What are the symptoms of eye inflammation?
Severe pain, photophobia, lacrimation, decreased vision
Adhesion between iris and cornea, and iris and lens can lead to glaucoma
What systemic diseases are associated with uveitis?
Sarcoidosis Ankylosing spondylitis Tuberculosis Lyme's disease HIV
What is the pupillary response in blindness?
Pupils are equal in size
Defective eye stimulation - no response
Normal eye stimulation - both respond
Near reflex is normal
Define Argyll Roberston Pupil
Hallmark of neurosyphilis
Effects the pupils
Vision is normal
What is the pupillary response in Argyll Robertson Pupil?
Pupils are small and irregular in shape Bilateral, asymmetrical No response to light Brisk response to near reaction Dilate poorly in response to mydriatics
Define Adie’s (Tonic) pupil
Lesion in the ciliary ganglion - sphincter and the ciliary muscles are affected (pupils and accommodation)
Women, young adults
Random association - reduction in the knee jerk reflex
What is the pupillary response in Adie’s pupil?
Accommodation is sluggish
Impaired impaired pupillary response
Affected pupil is dilated in bright light and relatively constricted in dim light
Contracts vigorously with pilocarpine (minimal effect on good pupil)
What are the features of Horner’s syndrome?
Pupils of unequal sizes
Define Afferent Pupillary Defect (AKA Marcus Gunn pupil)
Defect in optic nerve conduction
Pupillary response normal when shined in normal eye
Pupillary response weaker when shined in abnormal eye
Diagnose using “swinging flashlight” test
What are causes of cataracts?
Down's syndrome Cretinism Ocular diseases, such as iritis Systemic disease (Diabetes, hyperparathyroidism) Penetrating eye wounds
Define red lesions of the retina
Hemorrhages (round, linear or flame-shaped)
Define black lesions of the retina
Shaped like bone spicules that are associated with retinitis pigmentosa
Define white lesions of the retina
Soft, cotton-wool or dense
Seen with diabetes and hypertension
Define Roth’s spots
Clear white center surrounded by hemorrhage
Seen in endocarditis, HIV retinitis and leukemia
What are the signs of diabetic retinopathy?
- Capillary microaneurysms
- Dilated and torturous vessels
- Non-perfusion or areas
- Rupture of microaneurysms, capillaries and venules results in hemorrhages (flame-shaped or blot)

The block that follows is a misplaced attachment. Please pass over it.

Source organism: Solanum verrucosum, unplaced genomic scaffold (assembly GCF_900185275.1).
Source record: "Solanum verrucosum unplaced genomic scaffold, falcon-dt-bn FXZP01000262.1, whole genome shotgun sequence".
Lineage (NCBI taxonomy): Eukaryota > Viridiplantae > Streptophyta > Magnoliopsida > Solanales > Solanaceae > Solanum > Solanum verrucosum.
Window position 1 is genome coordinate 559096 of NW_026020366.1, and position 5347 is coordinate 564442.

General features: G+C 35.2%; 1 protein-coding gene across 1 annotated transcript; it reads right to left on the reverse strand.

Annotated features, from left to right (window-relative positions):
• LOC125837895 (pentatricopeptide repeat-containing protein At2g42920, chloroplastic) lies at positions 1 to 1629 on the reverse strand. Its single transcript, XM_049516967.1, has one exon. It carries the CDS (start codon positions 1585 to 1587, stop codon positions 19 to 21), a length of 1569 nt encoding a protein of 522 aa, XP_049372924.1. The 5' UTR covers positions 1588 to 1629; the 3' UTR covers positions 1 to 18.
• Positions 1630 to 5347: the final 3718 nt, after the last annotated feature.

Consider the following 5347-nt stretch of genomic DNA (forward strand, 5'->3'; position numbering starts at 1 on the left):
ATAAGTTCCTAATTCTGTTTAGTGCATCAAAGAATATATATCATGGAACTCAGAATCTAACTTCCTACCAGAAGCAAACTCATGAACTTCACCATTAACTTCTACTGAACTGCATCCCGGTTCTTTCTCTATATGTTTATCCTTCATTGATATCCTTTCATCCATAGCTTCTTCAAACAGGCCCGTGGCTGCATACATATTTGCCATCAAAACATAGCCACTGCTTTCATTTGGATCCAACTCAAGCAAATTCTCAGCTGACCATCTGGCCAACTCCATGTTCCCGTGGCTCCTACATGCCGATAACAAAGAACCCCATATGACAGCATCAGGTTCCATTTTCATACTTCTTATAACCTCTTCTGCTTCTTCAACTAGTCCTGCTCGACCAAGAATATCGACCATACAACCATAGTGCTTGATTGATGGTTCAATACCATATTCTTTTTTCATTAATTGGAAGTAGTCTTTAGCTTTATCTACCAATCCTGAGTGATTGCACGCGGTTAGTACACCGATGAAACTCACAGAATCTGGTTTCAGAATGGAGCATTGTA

- Exudates (Due to leaky capillaries) as clusters, streaks or rings around the fovea
- Neovascularisation (new vessels)
- Hemorhage, retinal tears and detachment
What are the signs of hypertensive retinopathy?
Irregularities in arteriolar size (narrowing) Tortuosity of arteries Changes in arteriovenous crossing (a-v nicking) Cotton wool exudates Macular exudates Macular star Flamed-shaped hemorrhages Retinal edema Papilledema
Swelling of the optic disk
blurring of the disc margin, loss of spontaneous venous pulsation, hyperemia hemorrhgage and exudates of the disc
Due to raise ICP
Describe primary ophthalmoscopic classification
Disc is chalky white, sharply demarcated, and with normal retinal vessels
Optic nerve degenerates in an orderly fashion
Causes: pituitary tumor, optic nerve tumor, traumtic optic neuropathy and MS
Describe secondary ophthalmoscopic classification
Architecture of the nerve is lost Disc is grey with poorly defined margins Drusen and tortuous veins Progressive contraction of the visual fields Due to papilledema
Describe consecutive optic ophthalmoscopic classification
The disc is waxy pale with normal disc margin
Arteries are markedly attenuated
Causes: retinitis pigmentosa, myopia, central retinal artery occlusion
Describe glacomatous ophthalmoscopic classification
Marked cupping of the disc
Bayonetting and nasal shifting of the retinal vessels
Splinter hemorrhages may be observed at the disc margin
Describe temporal pallor ophthalmoscopic classification
The disc is pale (more pronounced on the temporal side)
Clear, demarcated margins
Vessels are normal
Seen in traumatic or nutritional optic atrophy, most often seen in MS